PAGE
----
“A man of his own free will…by representing the law…come here as a virgin… come here as a fool!”
The villagers force Howie into the stickiest wicket of all and set it ablaze as he damns them all to hell.
Released the same year as the green vomit spewing pop phenom, THE EXORCIST, THE WICKER MAN seemed lost in the shuffle – cut and then recut for the bottom half of drive-in double features. The WICKER MAN owes more than a hat tip to Jacques Tourneur’s subtle masterpiece of druidic horror CURSE OF THE DEMON (1957) in which a disbelieving man of science, Dana Andrews, is forced to believe – trapped in a nightmare world of dark magicks.
Over time, like most cult classics, its rep continued to grow, finding new audiences on VHS and DVD until the time was ripe… for a remake!
Enter Nicholas Cage, hapless hero for hire.
Written and directed by then-indie darling Neil LaBute, the remake is a near note for note rehash. The isolated island, now off the coast of Washington, is a neo-pagan matriarchy ruled by EXORCIST star Ellen Burstyn. As for Cage’s clichéd cop – “This time – it’s personal!”
After a harrowing opening in which California Highway Trooper, Edward Mallus (Cage) attempts to rescue a child from an accidental inferno, he receives a letter from his long-lost fiancé Willow that her daughter has disappeared. The pill-popping Cage, prone to hallucinogenic flashbacks and visions, travels to the private island that specializes in exporting organic honey. He soon learns that the missing child is his own daughter!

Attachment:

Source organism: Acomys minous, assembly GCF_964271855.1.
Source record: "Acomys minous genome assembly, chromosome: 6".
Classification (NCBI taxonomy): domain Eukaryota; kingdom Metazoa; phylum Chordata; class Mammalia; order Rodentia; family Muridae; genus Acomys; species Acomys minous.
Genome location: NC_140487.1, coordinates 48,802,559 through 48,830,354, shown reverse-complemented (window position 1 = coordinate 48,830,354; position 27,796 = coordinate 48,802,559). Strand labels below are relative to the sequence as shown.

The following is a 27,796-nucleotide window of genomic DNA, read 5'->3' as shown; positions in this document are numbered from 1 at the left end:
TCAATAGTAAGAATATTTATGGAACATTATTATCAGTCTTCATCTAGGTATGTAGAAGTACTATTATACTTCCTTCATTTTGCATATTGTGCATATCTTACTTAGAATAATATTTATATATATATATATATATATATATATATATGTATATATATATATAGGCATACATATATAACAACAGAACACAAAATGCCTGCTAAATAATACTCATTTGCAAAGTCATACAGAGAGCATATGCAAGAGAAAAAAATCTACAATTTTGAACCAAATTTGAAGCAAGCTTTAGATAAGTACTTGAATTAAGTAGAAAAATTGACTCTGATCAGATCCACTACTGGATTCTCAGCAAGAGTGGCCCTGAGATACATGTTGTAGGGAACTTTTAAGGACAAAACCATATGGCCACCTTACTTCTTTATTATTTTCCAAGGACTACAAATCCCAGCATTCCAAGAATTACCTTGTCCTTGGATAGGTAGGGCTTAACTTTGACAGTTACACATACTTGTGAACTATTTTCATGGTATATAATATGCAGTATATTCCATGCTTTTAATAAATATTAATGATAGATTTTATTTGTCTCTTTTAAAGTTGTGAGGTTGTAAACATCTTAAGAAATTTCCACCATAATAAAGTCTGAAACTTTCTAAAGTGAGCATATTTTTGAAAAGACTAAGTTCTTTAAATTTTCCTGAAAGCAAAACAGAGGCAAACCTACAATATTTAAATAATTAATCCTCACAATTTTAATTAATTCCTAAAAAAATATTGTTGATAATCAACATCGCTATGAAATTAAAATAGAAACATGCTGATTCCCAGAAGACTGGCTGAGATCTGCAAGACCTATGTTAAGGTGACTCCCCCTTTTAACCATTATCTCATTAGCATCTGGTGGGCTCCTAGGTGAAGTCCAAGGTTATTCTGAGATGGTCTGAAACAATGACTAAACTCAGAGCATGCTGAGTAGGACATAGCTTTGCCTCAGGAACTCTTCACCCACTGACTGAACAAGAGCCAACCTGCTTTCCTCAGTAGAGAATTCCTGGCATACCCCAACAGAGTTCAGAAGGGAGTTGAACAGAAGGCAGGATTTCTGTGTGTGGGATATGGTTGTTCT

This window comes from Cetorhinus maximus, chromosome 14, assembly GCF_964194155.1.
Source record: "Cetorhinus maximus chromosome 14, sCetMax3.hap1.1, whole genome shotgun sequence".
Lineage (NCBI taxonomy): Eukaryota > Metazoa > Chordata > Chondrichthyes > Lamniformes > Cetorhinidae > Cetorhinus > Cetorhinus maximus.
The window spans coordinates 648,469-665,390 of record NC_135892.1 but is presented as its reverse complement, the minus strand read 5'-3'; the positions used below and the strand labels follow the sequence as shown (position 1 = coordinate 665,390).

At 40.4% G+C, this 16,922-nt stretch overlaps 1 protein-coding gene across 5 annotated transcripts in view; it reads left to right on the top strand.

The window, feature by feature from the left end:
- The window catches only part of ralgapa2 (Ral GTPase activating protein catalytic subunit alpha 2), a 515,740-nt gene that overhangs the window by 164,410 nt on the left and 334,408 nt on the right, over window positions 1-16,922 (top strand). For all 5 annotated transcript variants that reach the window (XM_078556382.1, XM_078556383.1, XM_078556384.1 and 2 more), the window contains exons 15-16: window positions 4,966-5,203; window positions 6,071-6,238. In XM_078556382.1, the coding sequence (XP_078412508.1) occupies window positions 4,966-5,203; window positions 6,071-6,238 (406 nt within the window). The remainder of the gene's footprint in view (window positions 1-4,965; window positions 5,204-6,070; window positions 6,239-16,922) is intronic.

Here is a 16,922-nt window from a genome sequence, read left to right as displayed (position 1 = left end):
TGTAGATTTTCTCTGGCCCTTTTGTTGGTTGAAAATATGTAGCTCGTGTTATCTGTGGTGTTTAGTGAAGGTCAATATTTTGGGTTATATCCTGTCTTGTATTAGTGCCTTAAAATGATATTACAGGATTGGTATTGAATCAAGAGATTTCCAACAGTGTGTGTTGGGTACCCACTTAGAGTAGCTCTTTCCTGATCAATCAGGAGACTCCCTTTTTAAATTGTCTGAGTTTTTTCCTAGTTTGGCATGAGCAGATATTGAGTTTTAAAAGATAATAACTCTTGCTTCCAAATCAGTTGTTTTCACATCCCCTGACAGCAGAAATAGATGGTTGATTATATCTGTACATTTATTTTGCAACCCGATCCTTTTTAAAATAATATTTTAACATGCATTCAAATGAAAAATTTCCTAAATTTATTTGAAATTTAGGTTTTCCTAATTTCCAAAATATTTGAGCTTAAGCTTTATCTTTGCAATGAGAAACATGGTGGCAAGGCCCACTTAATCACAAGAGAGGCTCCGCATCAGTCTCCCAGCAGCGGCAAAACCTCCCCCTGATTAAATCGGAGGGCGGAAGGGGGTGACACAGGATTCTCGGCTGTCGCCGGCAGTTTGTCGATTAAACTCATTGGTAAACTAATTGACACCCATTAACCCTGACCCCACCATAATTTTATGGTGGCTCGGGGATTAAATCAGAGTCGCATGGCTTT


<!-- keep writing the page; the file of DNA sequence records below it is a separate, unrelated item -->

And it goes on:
Way out of his jurisdiction (and quite possibly his mind) Cage proceeds to badger, abuse and taunt the female islanders with waaaaaaaaaaaaay over-the-top thesping.
“I don’t need anybody’s goddamn permission!” a feral Cage snarls. “I’m gonna search every inch of this town and anybody who interferes will be brought up on murder charges – got THAT?! You have my permission to stay out of the fucking way!”
Unlike the original, key scenes are inserted for shock value to reassure the audience that they are indeed watching a horror film. Of course, once we learn Cage’s character is allergic to bees, he falls prey to the island’s most precious commodity.
Naturally, this is all one big set up for the Gaea Mother Earth worshippers to conduct their traditional blood sacrifice to insure a good harvest. And guess who’s about to get more than THE DEADLY BEES in his face?
By the time, Cage gets his flaming comeuppance, we could care less. And neither did movie goers whose abject indifference made THE WICKER MAN one of the biggest box office bombs in history. After it was unceremoniously dropped on home video, the flick suddenly became a party-hearty fave – as an unintentional comedy.
After being pilloried on the internet, Cage, who produced the film, took the Pee Wee Herman defense, saying “I meant to do THAT!”
But even a cursory viewing reveals that the filmmakers were trying to play it straight.
The all-too deserving THE WICKER MAN was nominated for no less than 5 Golden Raspberry Awards including Best Couple (Cage & his Bear Suit). It won none.